The ICC Board ended the super-sub trial ODI playing condition, adopted a new pitch-monitoring process, endorsed an anti-doping policy and received a report from the chairman of the Interim Committee of Zimbabwe Cricket on day one of its meeting in Dubai.
It also confirmed the minimum number of matches required for a team to be ranked on the official LG ICC ODI Championship table and agreed to revert to full recognition of the administration of the United States of America Cricket Association (USACA) subject to certain conditions.
The ICC Board has decided to end the super-sub trial playing condition with immediate effect. It also confirmed that the ODI trial playing condition relating to fielding restrictions should be referred to the Cricket Committee for further consideration.
The Board has endorsed the adoption of an ICC Anti-Doping Policy for all major ICC events. The proposed policy complies with the World Anti-Doping Agency (WADA) Code and its adoption at this year's ICC Annual Conference will formalize the ICC's commitment to drugs-free sport.
ICC president Ehsan Mani said this was an important step for the sport.
"While there have been anti-doping programmes at all of the ICC's recent major events, these have been formulated on an event-by-event basis and have contained variations from the WADA Code," said Mr Mani.
"Once it has been approved by the Annual Conference in July, this new WADA-compliant policy will become mandatory for all major ICC events beginning with this year's ICC Champions Trophy in India."
The Board has also proposed the first formal pitch-monitoring process for international cricket. This process, which has been adopted with immediate effect, includes potential sanctions ranging from a formal warning to a Member board fine or even suspension of international status for venues that produce substandard pitches.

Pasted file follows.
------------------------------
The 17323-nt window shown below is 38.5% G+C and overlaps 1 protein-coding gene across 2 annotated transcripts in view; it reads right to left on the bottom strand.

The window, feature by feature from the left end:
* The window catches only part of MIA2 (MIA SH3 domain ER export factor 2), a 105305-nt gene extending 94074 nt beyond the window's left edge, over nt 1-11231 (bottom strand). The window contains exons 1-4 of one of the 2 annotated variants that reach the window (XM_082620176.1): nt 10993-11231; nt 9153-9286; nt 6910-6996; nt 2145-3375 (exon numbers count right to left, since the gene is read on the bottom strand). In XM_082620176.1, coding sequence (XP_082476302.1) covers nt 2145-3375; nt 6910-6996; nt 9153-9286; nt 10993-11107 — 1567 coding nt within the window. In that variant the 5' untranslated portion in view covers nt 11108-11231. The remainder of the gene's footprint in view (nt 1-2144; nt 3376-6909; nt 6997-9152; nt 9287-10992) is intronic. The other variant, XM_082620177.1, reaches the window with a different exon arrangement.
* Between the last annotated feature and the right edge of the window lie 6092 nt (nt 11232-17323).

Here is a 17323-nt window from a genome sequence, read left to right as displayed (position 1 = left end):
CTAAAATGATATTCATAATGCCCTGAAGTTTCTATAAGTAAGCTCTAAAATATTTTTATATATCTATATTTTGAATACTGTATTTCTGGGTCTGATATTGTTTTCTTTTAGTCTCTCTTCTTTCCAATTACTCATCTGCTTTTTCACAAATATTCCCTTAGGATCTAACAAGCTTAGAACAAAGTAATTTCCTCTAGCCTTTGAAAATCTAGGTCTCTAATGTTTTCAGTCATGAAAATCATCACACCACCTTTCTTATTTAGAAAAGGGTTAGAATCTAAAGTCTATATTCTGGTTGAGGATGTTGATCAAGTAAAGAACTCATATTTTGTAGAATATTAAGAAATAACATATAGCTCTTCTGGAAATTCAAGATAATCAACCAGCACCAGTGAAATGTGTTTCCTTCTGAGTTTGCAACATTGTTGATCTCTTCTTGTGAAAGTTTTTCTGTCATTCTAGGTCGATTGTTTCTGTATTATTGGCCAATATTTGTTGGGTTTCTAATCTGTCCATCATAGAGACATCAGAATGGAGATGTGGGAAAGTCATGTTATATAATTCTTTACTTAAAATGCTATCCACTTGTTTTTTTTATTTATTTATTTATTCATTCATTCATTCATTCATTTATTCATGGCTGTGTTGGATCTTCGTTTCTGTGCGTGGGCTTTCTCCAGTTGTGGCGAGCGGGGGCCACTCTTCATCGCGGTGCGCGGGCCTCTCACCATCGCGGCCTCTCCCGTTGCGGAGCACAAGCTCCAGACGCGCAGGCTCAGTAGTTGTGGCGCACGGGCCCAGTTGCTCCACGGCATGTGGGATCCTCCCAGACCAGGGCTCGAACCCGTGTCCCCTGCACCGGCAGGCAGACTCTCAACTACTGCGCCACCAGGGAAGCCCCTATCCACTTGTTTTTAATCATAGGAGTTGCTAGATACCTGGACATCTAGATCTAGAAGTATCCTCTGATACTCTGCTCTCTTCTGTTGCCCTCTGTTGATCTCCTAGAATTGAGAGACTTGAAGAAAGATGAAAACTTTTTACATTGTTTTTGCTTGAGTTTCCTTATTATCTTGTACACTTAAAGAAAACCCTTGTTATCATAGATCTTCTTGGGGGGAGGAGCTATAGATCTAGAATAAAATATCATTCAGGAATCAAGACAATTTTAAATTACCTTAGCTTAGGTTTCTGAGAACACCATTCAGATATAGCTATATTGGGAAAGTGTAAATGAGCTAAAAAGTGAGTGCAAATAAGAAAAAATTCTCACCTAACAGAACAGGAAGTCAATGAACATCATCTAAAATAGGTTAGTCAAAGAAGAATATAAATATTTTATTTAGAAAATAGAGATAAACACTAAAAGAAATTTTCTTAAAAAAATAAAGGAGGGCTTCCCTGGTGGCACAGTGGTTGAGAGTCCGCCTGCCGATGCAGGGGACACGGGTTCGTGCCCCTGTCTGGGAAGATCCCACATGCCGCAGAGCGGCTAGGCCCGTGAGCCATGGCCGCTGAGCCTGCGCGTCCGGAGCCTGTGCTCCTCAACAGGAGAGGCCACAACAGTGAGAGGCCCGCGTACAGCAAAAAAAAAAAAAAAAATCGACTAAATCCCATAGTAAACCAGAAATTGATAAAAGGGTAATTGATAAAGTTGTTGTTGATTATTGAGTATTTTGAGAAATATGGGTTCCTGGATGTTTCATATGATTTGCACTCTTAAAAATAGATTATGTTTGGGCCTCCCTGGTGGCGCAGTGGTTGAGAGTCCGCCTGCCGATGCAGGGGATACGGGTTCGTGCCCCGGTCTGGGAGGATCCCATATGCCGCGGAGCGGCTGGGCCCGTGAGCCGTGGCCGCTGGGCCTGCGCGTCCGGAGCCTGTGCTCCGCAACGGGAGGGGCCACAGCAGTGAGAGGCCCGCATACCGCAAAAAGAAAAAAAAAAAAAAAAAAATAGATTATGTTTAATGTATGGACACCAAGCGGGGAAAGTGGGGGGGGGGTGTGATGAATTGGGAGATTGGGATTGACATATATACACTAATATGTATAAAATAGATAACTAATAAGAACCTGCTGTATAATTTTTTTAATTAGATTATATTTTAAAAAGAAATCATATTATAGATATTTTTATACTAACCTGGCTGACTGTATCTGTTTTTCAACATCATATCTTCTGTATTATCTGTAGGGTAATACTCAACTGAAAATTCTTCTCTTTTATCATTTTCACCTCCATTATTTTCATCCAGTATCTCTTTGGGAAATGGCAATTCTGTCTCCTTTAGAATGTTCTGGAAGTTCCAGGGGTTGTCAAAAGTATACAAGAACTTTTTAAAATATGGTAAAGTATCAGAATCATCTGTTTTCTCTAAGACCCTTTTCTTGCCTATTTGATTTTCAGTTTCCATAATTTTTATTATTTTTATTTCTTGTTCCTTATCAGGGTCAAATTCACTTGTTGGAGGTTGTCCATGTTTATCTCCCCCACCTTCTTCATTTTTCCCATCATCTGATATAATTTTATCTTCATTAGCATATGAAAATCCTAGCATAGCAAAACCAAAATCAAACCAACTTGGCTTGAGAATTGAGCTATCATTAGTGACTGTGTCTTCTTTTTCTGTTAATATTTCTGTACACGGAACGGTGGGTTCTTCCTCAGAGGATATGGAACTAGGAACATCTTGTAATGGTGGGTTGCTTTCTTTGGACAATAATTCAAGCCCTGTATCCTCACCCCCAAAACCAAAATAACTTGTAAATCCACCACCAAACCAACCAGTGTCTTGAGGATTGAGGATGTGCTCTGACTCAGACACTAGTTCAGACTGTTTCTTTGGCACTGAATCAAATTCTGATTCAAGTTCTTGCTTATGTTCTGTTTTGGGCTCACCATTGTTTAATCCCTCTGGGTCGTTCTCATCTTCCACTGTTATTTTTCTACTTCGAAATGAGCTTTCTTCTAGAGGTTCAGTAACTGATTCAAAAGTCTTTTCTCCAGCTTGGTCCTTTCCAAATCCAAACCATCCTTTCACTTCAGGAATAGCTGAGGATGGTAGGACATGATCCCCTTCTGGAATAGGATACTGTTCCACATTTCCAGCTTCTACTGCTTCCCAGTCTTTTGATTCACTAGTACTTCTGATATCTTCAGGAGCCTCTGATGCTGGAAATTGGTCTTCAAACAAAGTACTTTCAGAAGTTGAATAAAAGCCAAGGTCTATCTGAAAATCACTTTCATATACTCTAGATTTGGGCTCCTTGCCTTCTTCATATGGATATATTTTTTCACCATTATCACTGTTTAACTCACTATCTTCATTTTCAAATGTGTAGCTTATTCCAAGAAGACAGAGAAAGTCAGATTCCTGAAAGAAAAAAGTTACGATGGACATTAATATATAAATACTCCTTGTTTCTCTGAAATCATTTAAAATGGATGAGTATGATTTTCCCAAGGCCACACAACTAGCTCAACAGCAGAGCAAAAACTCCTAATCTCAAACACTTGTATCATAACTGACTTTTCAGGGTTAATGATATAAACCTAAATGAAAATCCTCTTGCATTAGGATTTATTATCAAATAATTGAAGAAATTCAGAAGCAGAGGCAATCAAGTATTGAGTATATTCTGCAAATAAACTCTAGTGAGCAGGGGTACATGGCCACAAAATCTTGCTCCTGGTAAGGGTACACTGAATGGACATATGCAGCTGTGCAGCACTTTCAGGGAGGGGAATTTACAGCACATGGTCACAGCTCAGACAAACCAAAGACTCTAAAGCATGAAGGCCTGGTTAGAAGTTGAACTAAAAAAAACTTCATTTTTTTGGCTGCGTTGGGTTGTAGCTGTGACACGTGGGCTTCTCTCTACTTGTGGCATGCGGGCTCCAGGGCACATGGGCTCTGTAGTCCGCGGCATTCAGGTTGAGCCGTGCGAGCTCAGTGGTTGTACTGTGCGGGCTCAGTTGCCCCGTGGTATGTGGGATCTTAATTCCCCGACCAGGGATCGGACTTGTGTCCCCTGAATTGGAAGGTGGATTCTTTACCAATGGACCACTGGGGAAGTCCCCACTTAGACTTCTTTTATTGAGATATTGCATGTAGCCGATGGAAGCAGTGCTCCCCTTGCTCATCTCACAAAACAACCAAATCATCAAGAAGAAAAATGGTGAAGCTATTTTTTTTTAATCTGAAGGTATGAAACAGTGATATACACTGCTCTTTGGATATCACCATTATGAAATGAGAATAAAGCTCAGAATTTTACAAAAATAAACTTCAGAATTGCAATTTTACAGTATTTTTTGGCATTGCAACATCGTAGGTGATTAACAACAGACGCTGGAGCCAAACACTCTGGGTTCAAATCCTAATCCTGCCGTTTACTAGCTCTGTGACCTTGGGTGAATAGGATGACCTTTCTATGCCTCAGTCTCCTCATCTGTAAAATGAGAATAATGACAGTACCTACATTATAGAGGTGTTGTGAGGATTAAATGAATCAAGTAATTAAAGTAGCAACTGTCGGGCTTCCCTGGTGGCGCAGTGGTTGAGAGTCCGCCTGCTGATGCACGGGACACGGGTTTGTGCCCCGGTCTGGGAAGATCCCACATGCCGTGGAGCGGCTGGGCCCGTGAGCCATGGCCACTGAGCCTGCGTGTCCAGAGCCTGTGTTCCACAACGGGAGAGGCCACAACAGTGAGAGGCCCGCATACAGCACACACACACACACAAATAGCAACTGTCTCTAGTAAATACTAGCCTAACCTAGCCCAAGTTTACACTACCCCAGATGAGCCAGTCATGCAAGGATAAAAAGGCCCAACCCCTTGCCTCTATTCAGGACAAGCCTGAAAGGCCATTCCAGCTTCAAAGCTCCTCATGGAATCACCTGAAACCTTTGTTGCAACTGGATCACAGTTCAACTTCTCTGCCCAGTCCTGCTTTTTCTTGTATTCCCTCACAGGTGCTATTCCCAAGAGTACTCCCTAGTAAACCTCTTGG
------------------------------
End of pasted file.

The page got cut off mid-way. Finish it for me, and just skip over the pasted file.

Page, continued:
The process is be based on the initial report of the Emirates Elite Panel Referee at the ground followed by a review conducted by the ICC General Manager Cricket, David Richardson, and the Chief Match Referee, Ranjan Madugalle (or the Chairman of the Cricket Committee, Sunil Gavaskar, if the Chief Referee produced the initial report). An appeals process is available to the relevant Member board.
The Board received a progress report from Peter Chingoka, the chairman of the Interim Committee of Zimbabwe Cricket in which Mr Chingoka advised that:
- independent auditors had been appointed to conduct a forensic audit of Zimbabwe Cricket's finances in response to allegations made against it
- progress has been made towards developing a new constitution for Zimbabwe Cricket by the middle of this year
- continued negotiations were taking place regarding player issues
Zimbabwe Cricket will also be required to provide a report to the ICC Board at its October 2006 and March 2007 meetings reviewing the on-field performances of its teams ahead of any decision regarding its resumption of Test cricket.
LG ICC ODI Championship
The Board approved a recommendation that the minimum number of matches needed to be played by a side to qualify for a ranking on the LG ICC ODI Championship table should be eight matches.
This means that Kenya has now played sufficient matches in the qualifying period. The two matches it played in the ICC Champions Trophy 2004 have a 50 per cent weighting while its recent four matches against Zimbabwe and the opening two matches of its series against Bangladesh take it to the eight-match threshold.
Kenya is ranked 11th on the table with a rating of 18 points. It needs to win both remaining matches of its four match series against Bangladesh to climb to tenth spot and claim the last qualifying spot for the ICC Champions Trophy 2006.
United States of America Cricket Association (USACA)
The ICC Board agreed to revert to full recognition of the administration of the United States of America Cricket Association (USACA) subject to certain conditions. These conditions include the conducting of independently-monitored elections before 30 November 2006.